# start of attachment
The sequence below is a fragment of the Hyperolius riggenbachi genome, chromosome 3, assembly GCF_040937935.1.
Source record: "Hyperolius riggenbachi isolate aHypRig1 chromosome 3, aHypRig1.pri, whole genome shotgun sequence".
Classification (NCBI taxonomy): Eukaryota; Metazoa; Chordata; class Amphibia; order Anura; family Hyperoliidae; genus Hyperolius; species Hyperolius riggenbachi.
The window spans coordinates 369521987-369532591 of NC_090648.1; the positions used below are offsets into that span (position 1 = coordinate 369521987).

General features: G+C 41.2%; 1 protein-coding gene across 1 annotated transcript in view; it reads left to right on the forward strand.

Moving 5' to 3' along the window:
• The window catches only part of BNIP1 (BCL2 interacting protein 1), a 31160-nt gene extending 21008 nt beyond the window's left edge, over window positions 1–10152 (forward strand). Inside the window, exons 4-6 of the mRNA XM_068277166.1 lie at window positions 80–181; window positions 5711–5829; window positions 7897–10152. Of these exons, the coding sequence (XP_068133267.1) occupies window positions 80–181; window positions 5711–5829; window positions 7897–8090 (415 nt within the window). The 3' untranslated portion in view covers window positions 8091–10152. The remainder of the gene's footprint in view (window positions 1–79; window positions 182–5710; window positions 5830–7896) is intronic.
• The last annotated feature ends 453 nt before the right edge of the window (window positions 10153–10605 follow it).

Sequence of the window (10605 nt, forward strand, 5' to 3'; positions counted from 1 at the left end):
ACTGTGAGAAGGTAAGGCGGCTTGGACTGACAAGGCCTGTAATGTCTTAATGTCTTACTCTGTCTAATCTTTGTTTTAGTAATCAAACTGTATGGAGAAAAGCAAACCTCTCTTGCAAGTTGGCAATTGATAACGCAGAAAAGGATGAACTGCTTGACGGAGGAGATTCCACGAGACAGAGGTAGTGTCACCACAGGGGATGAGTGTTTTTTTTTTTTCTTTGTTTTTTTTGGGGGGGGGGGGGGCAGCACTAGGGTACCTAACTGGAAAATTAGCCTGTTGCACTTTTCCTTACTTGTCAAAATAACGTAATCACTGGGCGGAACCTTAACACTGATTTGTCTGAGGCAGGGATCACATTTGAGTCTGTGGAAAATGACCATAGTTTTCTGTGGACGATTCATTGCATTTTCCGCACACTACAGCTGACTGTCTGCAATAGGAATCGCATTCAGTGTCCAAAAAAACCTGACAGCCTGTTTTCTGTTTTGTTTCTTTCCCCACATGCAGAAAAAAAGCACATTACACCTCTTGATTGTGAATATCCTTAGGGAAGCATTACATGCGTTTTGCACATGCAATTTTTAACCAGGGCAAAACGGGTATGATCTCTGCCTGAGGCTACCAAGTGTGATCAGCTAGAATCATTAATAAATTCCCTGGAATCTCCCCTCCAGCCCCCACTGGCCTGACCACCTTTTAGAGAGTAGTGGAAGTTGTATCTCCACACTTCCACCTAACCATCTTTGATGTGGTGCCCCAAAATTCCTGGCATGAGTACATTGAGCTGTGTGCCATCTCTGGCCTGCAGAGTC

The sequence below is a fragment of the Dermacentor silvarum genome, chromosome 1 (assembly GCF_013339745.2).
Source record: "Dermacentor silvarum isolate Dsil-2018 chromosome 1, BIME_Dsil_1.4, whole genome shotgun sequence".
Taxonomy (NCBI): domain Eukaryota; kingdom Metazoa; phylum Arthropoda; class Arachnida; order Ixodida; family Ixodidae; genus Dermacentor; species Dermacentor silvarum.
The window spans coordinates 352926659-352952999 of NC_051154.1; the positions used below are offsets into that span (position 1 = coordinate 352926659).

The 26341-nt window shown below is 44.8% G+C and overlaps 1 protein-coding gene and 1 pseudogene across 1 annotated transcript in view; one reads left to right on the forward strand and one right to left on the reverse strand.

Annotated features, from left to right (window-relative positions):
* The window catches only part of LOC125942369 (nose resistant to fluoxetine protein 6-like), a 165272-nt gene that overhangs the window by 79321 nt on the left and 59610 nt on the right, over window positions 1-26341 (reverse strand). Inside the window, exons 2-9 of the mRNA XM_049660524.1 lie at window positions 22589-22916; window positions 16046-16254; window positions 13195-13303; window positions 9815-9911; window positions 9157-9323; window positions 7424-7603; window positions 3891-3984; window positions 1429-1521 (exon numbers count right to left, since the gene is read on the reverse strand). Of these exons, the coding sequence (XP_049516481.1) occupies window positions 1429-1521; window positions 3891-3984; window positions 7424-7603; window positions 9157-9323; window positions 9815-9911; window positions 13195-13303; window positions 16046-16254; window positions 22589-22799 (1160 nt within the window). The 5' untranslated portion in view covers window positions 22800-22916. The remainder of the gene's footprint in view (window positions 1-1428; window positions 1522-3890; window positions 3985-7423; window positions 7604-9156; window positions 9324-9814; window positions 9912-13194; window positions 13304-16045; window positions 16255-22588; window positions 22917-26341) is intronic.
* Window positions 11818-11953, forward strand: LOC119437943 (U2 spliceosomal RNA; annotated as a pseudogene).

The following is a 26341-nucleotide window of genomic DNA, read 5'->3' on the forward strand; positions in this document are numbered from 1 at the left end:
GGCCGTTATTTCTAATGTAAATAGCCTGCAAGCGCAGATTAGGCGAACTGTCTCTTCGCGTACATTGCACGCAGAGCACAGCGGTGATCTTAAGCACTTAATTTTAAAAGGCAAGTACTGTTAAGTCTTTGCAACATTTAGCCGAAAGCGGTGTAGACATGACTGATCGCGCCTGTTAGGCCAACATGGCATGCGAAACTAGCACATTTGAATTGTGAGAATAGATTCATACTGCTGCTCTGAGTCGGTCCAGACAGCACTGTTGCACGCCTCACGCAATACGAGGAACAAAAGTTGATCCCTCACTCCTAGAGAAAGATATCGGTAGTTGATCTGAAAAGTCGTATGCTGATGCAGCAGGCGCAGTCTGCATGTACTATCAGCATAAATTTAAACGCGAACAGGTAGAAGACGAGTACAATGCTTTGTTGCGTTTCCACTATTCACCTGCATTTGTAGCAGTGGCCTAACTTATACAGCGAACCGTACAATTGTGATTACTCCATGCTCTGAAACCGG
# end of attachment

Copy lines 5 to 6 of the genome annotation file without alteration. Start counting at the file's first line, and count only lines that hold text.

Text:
General features: G+C 41.2%; 1 protein-coding gene across 1 annotated transcript in view; it reads left to right on the forward strand.

Moving 5' to 3' along the window: